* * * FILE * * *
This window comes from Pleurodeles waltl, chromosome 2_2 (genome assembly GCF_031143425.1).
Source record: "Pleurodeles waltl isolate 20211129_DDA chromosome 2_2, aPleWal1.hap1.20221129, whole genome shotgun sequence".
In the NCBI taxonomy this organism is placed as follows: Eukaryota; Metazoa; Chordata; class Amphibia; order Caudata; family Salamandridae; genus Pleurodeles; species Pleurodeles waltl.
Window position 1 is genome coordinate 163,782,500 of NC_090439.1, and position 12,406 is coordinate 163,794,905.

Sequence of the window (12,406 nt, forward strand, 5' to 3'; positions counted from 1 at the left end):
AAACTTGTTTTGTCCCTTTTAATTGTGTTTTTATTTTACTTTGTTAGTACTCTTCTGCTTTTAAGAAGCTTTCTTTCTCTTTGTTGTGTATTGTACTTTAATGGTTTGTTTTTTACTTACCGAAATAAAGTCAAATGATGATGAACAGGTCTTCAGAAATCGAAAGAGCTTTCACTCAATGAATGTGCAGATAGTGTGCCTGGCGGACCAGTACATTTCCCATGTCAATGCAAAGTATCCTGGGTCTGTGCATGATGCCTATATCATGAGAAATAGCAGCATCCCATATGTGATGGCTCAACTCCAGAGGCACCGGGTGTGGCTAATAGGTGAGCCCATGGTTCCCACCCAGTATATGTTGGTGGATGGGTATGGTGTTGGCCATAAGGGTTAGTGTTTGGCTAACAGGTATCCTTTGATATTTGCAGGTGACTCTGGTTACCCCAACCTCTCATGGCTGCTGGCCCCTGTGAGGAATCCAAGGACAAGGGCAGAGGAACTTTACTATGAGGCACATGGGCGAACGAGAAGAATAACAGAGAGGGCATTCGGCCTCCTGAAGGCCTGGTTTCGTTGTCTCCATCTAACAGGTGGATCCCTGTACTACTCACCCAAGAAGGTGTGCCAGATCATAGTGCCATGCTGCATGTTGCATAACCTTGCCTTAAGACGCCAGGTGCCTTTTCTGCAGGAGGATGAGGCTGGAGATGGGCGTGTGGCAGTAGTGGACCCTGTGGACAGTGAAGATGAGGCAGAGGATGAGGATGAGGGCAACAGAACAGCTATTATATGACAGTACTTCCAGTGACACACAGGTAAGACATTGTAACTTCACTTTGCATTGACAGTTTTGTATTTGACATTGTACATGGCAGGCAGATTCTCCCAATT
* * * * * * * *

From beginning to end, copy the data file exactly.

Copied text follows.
This window comes from Pleurodeles waltl, chromosome 2_2 (genome assembly GCF_031143425.1).
Source record: "Pleurodeles waltl isolate 20211129_DDA chromosome 2_2, aPleWal1.hap1.20221129, whole genome shotgun sequence".
In the NCBI taxonomy this organism is placed as follows: Eukaryota; Metazoa; Chordata; class Amphibia; order Caudata; family Salamandridae; genus Pleurodeles; species Pleurodeles waltl.
Window position 1 is genome coordinate 163,782,500 of NC_090439.1, and position 12,406 is coordinate 163,794,905.

Sequence of the window (12,406 nt, forward strand, 5' to 3'; positions counted from 1 at the left end):
AAACTTGTTTTGTCCCTTTTAATTGTGTTTTTATTTTACTTTGTTAGTACTCTTCTGCTTTTAAGAAGCTTTCTTTCTCTTTGTTGTGTATTGTACTTTAATGGTTTGTTTTTTACTTACCGAAATAAAGTCAAATGATGATGAACAGGTCTTCAGAAATCGAAAGAGCTTTCACTCAATGAATGTGCAGATAGTGTGCCTGGCGGACCAGTACATTTCCCATGTCAATGCAAAGTATCCTGGGTCTGTGCATGATGCCTATATCATGAGAAATAGCAGCATCCCATATGTGATGGCTCAACTCCAGAGGCACCGGGTGTGGCTAATAGGTGAGCCCATGGTTCCCACCCAGTATATGTTGGTGGATGGGTATGGTGTTGGCCATAAGGGTTAGTGTTTGGCTAACAGGTATCCTTTGATATTTGCAGGTGACTCTGGTTACCCCAACCTCTCATGGCTGCTGGCCCCTGTGAGGAATCCAAGGACAAGGGCAGAGGAACTTTACTATGAGGCACATGGGCGAACGAGAAGAATAACAGAGAGGGCATTCGGCCTCCTGAAGGCCTGGTTTCGTTGTCTCCATCTAACAGGTGGATCCCTGTACTACTCACCCAAGAAGGTGTGCCAGATCATAGTGCCATGCTGCATGTTGCATAACCTTGCCTTAAGACGCCAGGTGCCTTTTCTGCAGGAGGATGAGGCTGGAGATGGGCGTGTGGCAGTAGTGGACCCTGTGGACAGTGAAGATGAGGCAGAGGATGAGGATGAGGGCAACAGAACAGCTATTATATGACAGTACTTCCAGTGACACACAGGTAAGACATTGTAACTTCACTTTGCATTGACAGTTTTGTATTTGACATTGTACATGGCAGGCAGATTCTCCCAATT